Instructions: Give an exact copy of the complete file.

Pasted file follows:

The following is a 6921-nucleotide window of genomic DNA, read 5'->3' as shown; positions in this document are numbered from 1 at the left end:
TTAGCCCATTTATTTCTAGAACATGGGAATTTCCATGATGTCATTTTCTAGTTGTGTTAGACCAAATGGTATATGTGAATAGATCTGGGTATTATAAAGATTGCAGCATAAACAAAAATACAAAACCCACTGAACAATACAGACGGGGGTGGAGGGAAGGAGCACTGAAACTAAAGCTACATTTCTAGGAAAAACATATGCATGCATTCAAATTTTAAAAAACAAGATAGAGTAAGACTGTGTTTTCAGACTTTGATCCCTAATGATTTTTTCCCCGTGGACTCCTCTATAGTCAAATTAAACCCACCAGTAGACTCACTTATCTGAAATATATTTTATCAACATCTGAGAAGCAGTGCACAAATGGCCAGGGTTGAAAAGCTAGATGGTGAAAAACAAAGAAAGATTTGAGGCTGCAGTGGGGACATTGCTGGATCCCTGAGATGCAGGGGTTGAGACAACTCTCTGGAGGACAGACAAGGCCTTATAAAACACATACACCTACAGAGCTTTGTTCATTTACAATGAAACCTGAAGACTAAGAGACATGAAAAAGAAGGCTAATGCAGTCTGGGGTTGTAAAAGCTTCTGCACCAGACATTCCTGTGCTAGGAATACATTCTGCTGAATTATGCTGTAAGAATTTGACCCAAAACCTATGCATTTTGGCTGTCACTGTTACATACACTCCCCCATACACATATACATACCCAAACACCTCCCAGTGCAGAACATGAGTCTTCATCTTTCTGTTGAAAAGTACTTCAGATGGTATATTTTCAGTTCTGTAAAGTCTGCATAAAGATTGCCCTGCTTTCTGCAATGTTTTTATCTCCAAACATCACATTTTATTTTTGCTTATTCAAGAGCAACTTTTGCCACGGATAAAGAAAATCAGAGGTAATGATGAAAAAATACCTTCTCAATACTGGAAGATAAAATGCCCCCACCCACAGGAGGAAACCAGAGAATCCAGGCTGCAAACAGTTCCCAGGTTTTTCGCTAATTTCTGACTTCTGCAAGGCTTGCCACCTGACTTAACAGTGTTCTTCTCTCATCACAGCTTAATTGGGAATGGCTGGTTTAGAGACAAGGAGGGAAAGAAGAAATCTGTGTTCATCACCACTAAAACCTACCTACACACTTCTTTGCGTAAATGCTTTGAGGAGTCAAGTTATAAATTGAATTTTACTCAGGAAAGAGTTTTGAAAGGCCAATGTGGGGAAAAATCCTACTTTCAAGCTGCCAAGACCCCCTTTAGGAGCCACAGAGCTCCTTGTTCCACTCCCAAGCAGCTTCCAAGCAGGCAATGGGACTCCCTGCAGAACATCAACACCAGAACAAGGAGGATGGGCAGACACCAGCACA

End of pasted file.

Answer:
The following is a 6921-nucleotide window of genomic DNA, read 5'->3' as shown; positions in this document are numbered from 1 at the left end:
TTAGCCCATTTATTTCTAGAACATGGGAATTTCCATGATGTCATTTTCTAGTTGTGTTAGACCAAATGGTATATGTGAATAGATCTGGGTATTATAAAGATTGCAGCATAAACAAAAATACAAAACCCACTGAACAATACAGACGGGGGTGGAGGGAAGGAGCACTGAAACTAAAGCTACATTTCTAGGAAAAACATATGCATGCATTCAAATTTTAAAAAACAAGATAGAGTAAGACTGTGTTTTCAGACTTTGATCCCTAATGATTTTTTCCCCGTGGACTCCTCTATAGTCAAATTAAACCCACCAGTAGACTCACTTATCTGAAATATATTTTATCAACATCTGAGAAGCAGTGCACAAATGGCCAGGGTTGAAAAGCTAGATGGTGAAAAACAAAGAAAGATTTGAGGCTGCAGTGGGGACATTGCTGGATCCCTGAGATGCAGGGGTTGAGACAACTCTCTGGAGGACAGACAAGGCCTTATAAAACACATACACCTACAGAGCTTTGTTCATTTACAATGAAACCTGAAGACTAAGAGACATGAAAAAGAAGGCTAATGCAGTCTGGGGTTGTAAAAGCTTCTGCACCAGACATTCCTGTGCTAGGAATACATTCTGCTGAATTATGCTGTAAGAATTTGACCCAAAACCTATGCATTTTGGCTGTCACTGTTACATACACTCCCCCATACACATATACATACCCAAACACCTCCCAGTGCAGAACATGAGTCTTCATCTTTCTGTTGAAAAGTACTTCAGATGGTATATTTTCAGTTCTGTAAAGTCTGCATAAAGATTGCCCTGCTTTCTGCAATGTTTTTATCTCCAAACATCACATTTTATTTTTGCTTATTCAAGAGCAACTTTTGCCACGGATAAAGAAAATCAGAGGTAATGATGAAAAAATACCTTCTCAATACTGGAAGATAAAATGCCCCCACCCACAGGAGGAAACCAGAGAATCCAGGCTGCAAACAGTTCCCAGGTTTTTCGCTAATTTCTGACTTCTGCAAGGCTTGCCACCTGACTTAACAGTGTTCTTCTCTCATCACAGCTTAATTGGGAATGGCTGGTTTAGAGACAAGGAGGGAAAGAAGAAATCTGTGTTCATCACCACTAAAACCTACCTACACACTTCTTTGCGTAAATGCTTTGAGGAGTCAAGTTATAAATTGAATTTTACTCAGGAAAGAGTTTTGAAAGGCCAATGTGGGGAAAAATCCTACTTTCAAGCTGCCAAGACCCCCTTTAGGAGCCACAGAGCTCCTTGTTCCACTCCCAAGCAGCTTCCAAGCAGGCAATGGGACTCCCTGCAGAACATCAACACCAGAACAAGGAGGATGGGCAGACACCAGCACA